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HMH celebrates new life-saving technology

October 22,2017 09:14

Local community leaders last week had their first look at Hardin Memorial Health's newest advancement in medical technology. Hardin Memorial Health and Hardin Memorial Health Foundation officials hosted community leaders on Thursday to celebrate the ...


Local community lea­­­ders last week had their first look at Hardin Mem­orial Health’s newest ad­vancement in medical technology.
Hardin Memorial Health and Hardin Mem­­­or­ial Health Foun­dation officials hosted community leaders on Thursday to celebrate the arrival of new 3-D mammography equipment and the donors who made the in­vestment possible.
The Hardin Memorial Health Foundation raised $110,000 to help pay for 3-D mammography.
Local entrepreneur Kelly Emerine’s $80,000 gift in July inspired Foun­­dation Board member Mike Bowers to call on other local entrepreneurs to also donate to help cover the more than $2.2 million total 3-D Mammography cost.
“By funding equipment like this, we all can help save lives and pro­vide the very best care close to home,” foundation Chairman Joe Prather said. “We are grateful for leaders like Mike who issued this challenge ... and most of all, to Kelly and Brian Emerine for setting the incredible example for all of us to follow.”
HMH Radiologist Dr. Sarah Callahan said the addition of 3-D mammo­graphy is a major step forward for Central Ken­tuc­kians.
Callahan said the technology helps to de­tect cancer at a higher rate and at a smaller size, which helps save lives. She said it also helps lower recall rates and al­lows radiologists to read the mam­mography screens like the pages of book providing clearer images and more detail.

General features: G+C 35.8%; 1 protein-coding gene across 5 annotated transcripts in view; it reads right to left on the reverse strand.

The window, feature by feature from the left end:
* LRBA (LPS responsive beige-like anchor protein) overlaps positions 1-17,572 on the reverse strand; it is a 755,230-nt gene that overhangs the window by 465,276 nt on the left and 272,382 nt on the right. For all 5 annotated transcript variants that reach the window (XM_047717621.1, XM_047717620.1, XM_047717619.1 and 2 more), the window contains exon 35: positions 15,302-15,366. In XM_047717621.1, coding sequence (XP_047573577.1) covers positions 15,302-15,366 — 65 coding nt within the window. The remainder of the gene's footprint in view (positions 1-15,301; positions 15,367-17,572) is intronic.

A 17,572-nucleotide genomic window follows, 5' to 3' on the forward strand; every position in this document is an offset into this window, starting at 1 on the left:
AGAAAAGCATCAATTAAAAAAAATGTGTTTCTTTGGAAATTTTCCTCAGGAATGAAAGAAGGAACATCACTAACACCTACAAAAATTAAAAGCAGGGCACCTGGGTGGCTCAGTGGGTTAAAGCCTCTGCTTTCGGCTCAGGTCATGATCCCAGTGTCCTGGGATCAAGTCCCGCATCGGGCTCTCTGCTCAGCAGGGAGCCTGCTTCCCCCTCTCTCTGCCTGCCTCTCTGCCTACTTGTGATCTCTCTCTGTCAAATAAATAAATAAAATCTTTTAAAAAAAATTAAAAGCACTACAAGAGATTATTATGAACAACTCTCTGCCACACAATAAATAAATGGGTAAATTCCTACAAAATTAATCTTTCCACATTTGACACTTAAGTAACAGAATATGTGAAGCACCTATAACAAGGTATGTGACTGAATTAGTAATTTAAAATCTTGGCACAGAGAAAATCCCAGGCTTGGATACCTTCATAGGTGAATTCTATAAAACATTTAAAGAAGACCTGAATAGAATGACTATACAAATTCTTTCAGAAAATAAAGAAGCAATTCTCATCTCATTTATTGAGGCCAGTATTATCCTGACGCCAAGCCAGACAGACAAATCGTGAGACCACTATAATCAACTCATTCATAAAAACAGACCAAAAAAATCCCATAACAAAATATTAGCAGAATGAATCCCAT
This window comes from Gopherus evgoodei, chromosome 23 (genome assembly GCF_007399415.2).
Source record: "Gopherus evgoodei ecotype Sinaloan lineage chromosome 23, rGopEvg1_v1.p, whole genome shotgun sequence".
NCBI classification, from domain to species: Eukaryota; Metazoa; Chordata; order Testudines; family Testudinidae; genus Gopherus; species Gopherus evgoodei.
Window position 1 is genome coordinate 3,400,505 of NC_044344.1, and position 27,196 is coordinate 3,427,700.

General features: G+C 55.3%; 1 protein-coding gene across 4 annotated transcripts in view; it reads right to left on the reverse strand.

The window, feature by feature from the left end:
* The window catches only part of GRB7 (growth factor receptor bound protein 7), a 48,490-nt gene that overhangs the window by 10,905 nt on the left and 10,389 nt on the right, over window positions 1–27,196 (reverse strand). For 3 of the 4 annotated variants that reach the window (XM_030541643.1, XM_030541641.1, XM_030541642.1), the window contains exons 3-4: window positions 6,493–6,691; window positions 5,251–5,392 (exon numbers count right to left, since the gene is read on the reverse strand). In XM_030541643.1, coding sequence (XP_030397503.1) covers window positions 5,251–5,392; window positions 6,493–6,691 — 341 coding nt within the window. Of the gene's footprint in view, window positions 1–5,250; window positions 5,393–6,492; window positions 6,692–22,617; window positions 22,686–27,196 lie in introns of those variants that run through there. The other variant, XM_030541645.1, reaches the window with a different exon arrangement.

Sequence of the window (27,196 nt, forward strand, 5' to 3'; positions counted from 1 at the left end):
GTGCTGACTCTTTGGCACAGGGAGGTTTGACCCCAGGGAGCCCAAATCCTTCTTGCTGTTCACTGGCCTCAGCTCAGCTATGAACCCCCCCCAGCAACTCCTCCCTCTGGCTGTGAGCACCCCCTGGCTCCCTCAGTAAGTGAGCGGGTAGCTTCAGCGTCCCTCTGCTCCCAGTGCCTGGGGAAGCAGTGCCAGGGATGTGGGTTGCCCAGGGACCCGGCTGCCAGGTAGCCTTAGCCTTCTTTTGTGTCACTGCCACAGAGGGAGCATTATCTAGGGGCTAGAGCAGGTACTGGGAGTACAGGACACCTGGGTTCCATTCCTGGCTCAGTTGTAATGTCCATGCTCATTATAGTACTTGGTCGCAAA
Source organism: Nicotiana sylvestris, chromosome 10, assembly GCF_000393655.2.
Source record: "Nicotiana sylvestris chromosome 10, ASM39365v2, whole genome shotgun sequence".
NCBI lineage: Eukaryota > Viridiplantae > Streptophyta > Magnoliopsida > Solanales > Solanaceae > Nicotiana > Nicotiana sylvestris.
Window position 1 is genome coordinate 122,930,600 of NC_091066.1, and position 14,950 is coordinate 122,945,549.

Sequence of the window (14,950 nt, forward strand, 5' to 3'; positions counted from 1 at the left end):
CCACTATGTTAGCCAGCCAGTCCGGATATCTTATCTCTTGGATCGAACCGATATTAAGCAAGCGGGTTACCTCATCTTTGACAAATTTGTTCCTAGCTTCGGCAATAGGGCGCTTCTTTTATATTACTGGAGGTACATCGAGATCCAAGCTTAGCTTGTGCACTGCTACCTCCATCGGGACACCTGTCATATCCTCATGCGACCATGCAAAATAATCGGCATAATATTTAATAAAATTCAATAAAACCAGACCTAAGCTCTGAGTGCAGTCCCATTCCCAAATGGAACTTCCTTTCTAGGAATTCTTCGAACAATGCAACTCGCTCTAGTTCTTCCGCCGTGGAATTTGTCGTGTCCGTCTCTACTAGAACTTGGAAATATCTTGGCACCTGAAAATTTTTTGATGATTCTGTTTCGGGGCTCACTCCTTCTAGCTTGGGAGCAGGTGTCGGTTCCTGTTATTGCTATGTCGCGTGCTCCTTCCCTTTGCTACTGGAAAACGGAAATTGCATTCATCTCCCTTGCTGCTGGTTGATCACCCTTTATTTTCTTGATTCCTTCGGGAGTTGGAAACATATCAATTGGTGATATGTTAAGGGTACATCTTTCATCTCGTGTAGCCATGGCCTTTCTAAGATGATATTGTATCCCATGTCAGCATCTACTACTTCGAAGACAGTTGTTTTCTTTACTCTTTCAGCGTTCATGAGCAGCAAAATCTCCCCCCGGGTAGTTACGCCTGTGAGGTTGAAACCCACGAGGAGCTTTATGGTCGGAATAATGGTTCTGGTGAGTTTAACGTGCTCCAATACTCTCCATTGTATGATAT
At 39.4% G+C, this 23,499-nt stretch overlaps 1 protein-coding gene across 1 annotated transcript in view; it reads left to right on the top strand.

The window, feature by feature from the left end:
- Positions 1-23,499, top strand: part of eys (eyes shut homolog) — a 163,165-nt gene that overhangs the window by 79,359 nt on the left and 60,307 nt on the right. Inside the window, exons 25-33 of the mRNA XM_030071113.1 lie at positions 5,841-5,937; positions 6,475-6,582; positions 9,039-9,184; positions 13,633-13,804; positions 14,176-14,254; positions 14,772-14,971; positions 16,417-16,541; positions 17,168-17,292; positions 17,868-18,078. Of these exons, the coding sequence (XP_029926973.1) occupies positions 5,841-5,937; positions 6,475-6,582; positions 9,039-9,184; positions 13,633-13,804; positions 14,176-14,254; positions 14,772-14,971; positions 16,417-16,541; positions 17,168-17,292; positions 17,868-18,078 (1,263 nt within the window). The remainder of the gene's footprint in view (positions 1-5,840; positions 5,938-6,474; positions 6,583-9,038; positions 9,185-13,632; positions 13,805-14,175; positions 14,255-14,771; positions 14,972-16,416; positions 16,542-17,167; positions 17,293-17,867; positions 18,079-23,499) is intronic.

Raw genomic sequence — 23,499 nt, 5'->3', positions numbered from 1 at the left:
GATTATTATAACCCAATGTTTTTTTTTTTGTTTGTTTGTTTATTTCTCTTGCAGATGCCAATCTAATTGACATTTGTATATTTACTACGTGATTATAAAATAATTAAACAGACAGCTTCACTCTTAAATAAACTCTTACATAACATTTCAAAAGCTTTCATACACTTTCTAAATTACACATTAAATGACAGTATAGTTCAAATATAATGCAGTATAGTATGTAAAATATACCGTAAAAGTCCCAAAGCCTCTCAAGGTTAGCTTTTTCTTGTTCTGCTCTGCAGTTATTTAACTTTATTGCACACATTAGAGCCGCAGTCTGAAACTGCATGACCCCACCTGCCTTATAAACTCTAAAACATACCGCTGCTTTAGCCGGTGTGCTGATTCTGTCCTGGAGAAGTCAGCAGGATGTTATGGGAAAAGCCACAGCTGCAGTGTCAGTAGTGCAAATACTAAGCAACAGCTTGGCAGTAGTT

Pending FDA approval, 3-D mammography at HMH should be available by the end of the year.
Also at Thursday’s eve­nt, Sen. Dennis Par­rett honored the late Dr. As­tra Kidd with a Senate Ci­tation. Kidd was the first female physician in Har­din County and at Hardin Memorial Hospital.
Kidd’s goddaughter, Robin Wharton, a veterinarian and equine acupuncturist from Lex­ing­ton, accepted the special rec­ognition on Kidd’s behalf. Kidd died earlier this year at age 82. She joined the hospital staff in the 1970s and practiced medicine for more than 20 years in Hardin County.
“This is such a wonderful honor for my god­mother,” Wharton said. “She was a pioneer in her field and such an inspiration to so many others.”
Parrett said when he learned of Kidd’s many “firsts” and lasting contri­butions to the communi­ty and to medicine, he felt compelled to recognize her with the honor.
“There is a saying that you cannot be what you cannot see,” Parrett said. “Dr. Kidd defied the odds, stepped out in faith and paved the way for the women who practice medicine at HMH and across Central Kentucky.”
Parrett said Kidd was born in Latvia and immi­grated to the United States through Canada. The then president of Ber­ea College, Francis S. Hutchins, sponsored Kidd’s family into the Uni­ted States. She later studied at Berea and Col­­um­bia University and then obtained her med­ical degree from the University of Louisville School of Medicine.
Kidd also obtained her master’s degree in public health from the Uni­versity of Michigan and was a leader in the Hardin County Health Department for many years.
Dennis Johnson, HMH pre­sident and CEO, also at the event in­troduced new physicians joining the HMH Medical Group and the overall HMH medical staff this year.

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